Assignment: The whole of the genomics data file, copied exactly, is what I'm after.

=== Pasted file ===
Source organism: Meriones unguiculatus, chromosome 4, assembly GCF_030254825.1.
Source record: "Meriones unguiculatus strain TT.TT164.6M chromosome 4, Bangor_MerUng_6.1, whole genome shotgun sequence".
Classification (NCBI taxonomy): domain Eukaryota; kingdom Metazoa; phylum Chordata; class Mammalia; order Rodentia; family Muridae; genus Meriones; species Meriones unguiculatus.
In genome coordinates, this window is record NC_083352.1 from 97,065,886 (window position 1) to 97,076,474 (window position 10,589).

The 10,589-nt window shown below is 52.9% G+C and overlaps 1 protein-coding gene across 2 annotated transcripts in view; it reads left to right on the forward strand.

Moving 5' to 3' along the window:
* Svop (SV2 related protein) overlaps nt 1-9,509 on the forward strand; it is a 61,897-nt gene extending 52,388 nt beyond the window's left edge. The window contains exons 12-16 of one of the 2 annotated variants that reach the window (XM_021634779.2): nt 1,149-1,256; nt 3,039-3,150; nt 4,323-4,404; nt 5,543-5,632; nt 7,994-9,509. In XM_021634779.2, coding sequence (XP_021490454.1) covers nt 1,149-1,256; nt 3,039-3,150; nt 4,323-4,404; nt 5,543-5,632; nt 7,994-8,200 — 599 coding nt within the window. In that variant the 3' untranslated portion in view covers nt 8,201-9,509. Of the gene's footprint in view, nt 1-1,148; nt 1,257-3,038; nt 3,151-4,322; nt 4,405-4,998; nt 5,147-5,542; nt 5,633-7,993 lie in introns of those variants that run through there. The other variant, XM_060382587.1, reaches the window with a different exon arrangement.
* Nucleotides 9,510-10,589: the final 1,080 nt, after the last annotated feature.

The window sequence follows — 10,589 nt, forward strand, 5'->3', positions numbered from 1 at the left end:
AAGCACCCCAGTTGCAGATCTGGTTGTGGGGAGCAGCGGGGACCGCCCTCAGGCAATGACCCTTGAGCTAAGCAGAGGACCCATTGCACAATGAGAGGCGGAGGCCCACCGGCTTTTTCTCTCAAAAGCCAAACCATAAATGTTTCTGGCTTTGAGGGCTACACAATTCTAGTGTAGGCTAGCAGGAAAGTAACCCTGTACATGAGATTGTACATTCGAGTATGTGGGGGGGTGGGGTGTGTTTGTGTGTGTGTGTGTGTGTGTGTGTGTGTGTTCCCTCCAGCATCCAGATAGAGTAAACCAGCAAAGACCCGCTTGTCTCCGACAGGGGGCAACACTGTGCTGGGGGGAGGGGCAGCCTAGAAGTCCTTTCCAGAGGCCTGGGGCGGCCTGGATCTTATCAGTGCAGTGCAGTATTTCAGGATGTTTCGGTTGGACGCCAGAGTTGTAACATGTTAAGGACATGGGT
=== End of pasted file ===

Source organism: Meriones unguiculatus, chromosome 4, assembly GCF_030254825.1.
Source record: "Meriones unguiculatus strain TT.TT164.6M chromosome 4, Bangor_MerUng_6.1, whole genome shotgun sequence".
Classification (NCBI taxonomy): domain Eukaryota; kingdom Metazoa; phylum Chordata; class Mammalia; order Rodentia; family Muridae; genus Meriones; species Meriones unguiculatus.
In genome coordinates, this window is record NC_083352.1 from 97,065,886 (window position 1) to 97,076,474 (window position 10,589).

The 10,589-nt window shown below is 52.9% G+C and overlaps 1 protein-coding gene across 2 annotated transcripts in view; it reads left to right on the forward strand.

Moving 5' to 3' along the window:
* Svop (SV2 related protein) overlaps nt 1-9,509 on the forward strand; it is a 61,897-nt gene extending 52,388 nt beyond the window's left edge. The window contains exons 12-16 of one of the 2 annotated variants that reach the window (XM_021634779.2): nt 1,149-1,256; nt 3,039-3,150; nt 4,323-4,404; nt 5,543-5,632; nt 7,994-9,509. In XM_021634779.2, coding sequence (XP_021490454.1) covers nt 1,149-1,256; nt 3,039-3,150; nt 4,323-4,404; nt 5,543-5,632; nt 7,994-8,200 — 599 coding nt within the window. In that variant the 3' untranslated portion in view covers nt 8,201-9,509. Of the gene's footprint in view, nt 1-1,148; nt 1,257-3,038; nt 3,151-4,322; nt 4,405-4,998; nt 5,147-5,542; nt 5,633-7,993 lie in introns of those variants that run through there. The other variant, XM_060382587.1, reaches the window with a different exon arrangement.
* Nucleotides 9,510-10,589: the final 1,080 nt, after the last annotated feature.

The window sequence follows — 10,589 nt, forward strand, 5'->3', positions numbered from 1 at the left end:
AAGCACCCCAGTTGCAGATCTGGTTGTGGGGAGCAGCGGGGACCGCCCTCAGGCAATGACCCTTGAGCTAAGCAGAGGACCCATTGCACAATGAGAGGCGGAGGCCCACCGGCTTTTTCTCTCAAAAGCCAAACCATAAATGTTTCTGGCTTTGAGGGCTACACAATTCTAGTGTAGGCTAGCAGGAAAGTAACCCTGTACATGAGATTGTACATTCGAGTATGTGGGGGGGTGGGGTGTGTTTGTGTGTGTGTGTGTGTGTGTGTGTGTGTGTTCCCTCCAGCATCCAGATAGAGTAAACCAGCAAAGACCCGCTTGTCTCCGACAGGGGGCAACACTGTGCTGGGGGGAGGGGCAGCCTAGAAGTCCTTTCCAGAGGCCTGGGGCGGCCTGGATCTTATCAGTGCAGTGCAGTATTTCAGGATGTTTCGGTTGGACGCCAGAGTTGTAACATGTTAAGGACATGGGT